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The articles excerpted on this site report on the state of the industry as seen by mainstream media, and do not necessarily reflect the opinion of the officers of the ILWU Coast Longshore Division.

Here’s why Longshore workers are so angry

A respected Washington labor blog called The Stand has published this excellent article. Below are some excepts; read it in its entirety at The Stand.

LONGVIEW (Sept. 8th) — Violence erupted today in a major labor dispute that has simmered for months at the Port of Longview, leading to work shutdowns at ports up and down the Washington coast. Why are members of the International Longshore and Warehouse Union (ILWU) — and their supporters in Washington and Oregon — so upset about a grain terminal that employs just 50 workers?

Here’s why.

EGT Development is a joint venture of Japan-based Itochu Corp, South Korea’s STX Pan Ocean and St. Louis-based Bunge North America. Like so many corporations that promise good jobs to get what they want, EGT got a special state tax exemption and a sweetheart lease deal from the Port of Longview to build a $200 million grain terminal there. The government even seized adjacent land for the project. But as soon as the deal’s ink was dry and the ceremonial first shovel of dirt was overturned two years ago, EGT began running the project on the cheap.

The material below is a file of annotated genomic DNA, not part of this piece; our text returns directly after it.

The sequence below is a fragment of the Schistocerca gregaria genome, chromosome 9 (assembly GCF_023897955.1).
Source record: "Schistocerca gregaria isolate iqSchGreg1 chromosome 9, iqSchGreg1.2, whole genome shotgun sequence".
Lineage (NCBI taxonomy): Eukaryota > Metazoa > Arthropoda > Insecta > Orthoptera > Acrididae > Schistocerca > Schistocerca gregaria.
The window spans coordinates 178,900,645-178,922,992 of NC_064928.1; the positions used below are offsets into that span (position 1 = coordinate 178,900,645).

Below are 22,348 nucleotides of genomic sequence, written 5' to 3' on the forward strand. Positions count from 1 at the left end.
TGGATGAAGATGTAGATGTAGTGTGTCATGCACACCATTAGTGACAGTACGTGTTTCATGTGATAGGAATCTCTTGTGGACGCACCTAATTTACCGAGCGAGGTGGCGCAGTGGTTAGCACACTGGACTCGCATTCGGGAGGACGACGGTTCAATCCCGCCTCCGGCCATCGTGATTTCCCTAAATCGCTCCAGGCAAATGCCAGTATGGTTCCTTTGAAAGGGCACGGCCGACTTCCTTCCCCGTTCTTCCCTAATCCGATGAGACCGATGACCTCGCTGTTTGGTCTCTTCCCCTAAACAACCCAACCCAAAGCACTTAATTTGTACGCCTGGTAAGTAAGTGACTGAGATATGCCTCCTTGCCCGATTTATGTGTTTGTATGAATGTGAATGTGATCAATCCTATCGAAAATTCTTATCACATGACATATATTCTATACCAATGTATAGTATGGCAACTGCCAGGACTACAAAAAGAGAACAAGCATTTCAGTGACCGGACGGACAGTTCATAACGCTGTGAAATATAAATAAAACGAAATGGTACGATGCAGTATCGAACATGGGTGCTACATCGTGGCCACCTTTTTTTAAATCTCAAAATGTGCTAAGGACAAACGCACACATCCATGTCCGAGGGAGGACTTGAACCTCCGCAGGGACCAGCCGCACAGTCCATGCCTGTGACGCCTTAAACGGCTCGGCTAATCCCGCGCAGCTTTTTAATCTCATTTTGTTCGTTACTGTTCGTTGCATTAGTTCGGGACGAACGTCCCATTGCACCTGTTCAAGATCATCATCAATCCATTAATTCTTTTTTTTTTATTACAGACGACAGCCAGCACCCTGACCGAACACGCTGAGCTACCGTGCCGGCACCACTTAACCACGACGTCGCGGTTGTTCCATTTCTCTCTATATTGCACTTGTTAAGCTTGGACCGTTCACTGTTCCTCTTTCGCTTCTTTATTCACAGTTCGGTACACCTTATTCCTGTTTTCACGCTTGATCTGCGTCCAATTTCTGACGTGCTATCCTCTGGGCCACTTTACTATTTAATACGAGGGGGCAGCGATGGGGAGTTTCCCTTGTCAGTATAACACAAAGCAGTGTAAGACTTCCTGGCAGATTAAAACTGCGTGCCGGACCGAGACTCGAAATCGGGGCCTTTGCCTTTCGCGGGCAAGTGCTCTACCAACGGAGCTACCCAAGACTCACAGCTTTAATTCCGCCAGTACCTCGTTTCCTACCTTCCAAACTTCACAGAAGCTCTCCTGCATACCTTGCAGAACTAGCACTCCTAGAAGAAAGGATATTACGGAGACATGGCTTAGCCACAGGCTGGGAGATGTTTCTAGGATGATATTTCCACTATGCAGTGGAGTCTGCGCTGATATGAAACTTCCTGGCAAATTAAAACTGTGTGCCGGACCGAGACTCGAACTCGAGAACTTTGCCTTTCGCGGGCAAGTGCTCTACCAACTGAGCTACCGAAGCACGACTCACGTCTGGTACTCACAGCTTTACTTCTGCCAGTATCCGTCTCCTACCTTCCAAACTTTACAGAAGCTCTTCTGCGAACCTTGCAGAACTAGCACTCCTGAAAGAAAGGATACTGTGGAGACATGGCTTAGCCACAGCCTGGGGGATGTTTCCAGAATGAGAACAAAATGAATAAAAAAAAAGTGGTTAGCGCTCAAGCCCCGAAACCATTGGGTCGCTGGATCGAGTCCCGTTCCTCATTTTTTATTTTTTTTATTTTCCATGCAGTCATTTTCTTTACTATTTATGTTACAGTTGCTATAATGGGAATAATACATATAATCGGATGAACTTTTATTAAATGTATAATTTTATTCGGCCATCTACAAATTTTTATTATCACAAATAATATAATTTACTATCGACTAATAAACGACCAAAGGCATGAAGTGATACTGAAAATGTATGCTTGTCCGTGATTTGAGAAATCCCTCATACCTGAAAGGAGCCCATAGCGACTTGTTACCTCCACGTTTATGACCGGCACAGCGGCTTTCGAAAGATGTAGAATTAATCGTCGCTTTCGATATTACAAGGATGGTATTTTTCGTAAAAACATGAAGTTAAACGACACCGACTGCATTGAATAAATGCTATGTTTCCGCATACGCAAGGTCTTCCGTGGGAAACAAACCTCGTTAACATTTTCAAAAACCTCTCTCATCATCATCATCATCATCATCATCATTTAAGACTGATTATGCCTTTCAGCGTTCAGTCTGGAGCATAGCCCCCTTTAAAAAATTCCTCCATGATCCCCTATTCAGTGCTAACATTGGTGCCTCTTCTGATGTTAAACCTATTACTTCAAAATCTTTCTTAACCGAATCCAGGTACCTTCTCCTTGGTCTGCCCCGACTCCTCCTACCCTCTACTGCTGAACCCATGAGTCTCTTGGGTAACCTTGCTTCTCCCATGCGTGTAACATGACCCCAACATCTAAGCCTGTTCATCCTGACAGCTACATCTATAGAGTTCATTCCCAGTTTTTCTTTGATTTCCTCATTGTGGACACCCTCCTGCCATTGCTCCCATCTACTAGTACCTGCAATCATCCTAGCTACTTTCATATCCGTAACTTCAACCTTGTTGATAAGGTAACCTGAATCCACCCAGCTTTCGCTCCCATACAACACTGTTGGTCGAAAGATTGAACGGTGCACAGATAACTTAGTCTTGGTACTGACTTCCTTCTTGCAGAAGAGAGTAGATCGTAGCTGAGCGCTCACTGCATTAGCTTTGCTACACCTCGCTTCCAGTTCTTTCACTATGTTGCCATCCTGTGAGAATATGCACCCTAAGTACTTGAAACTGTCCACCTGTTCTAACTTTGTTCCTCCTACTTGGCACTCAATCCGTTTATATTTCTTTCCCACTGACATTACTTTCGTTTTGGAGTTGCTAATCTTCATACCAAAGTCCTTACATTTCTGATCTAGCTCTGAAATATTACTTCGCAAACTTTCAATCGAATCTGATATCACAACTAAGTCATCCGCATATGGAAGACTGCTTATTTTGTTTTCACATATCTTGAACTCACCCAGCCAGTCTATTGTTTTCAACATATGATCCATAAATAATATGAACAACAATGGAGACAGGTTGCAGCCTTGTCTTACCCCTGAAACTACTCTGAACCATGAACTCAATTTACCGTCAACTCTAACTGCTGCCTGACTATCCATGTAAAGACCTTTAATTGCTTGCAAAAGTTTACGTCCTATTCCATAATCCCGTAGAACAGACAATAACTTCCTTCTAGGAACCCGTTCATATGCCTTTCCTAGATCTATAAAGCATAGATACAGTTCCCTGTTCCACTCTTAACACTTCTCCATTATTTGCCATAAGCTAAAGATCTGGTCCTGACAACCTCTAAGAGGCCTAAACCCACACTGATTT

Despite high unemployment in Cowlitz County and the availability of hundreds of skilled union building trades workers, EGT imported the vast majority of its construction crews from low-wage communities out-of-state and did not pay area standard wages, leading to howls from the local labor community.

After the terminal was built, EGT decided to ignore the Port of Longview’s contract with ILWU Local 21 to hire union labor on its leased site. Instead, the multinational conglomerate hired non-union workers — claiming it would save the company $1 million a year (a figure the company later admitted had been plucked from the sky) — and EGT sued the Port, arguing it was not bound by the contract with the ILWU.

To sum up: a taxpayer-subsidized international conglomerate, which is operating on public property, is suing the public so it can avoid paying the area’s standard wages and undercut its competitors that do. Then, it exacerbated tensions with the local labor community by importing union workers from another jurisdiction to cross the picket lines.

Click here to read the rest at The Stand

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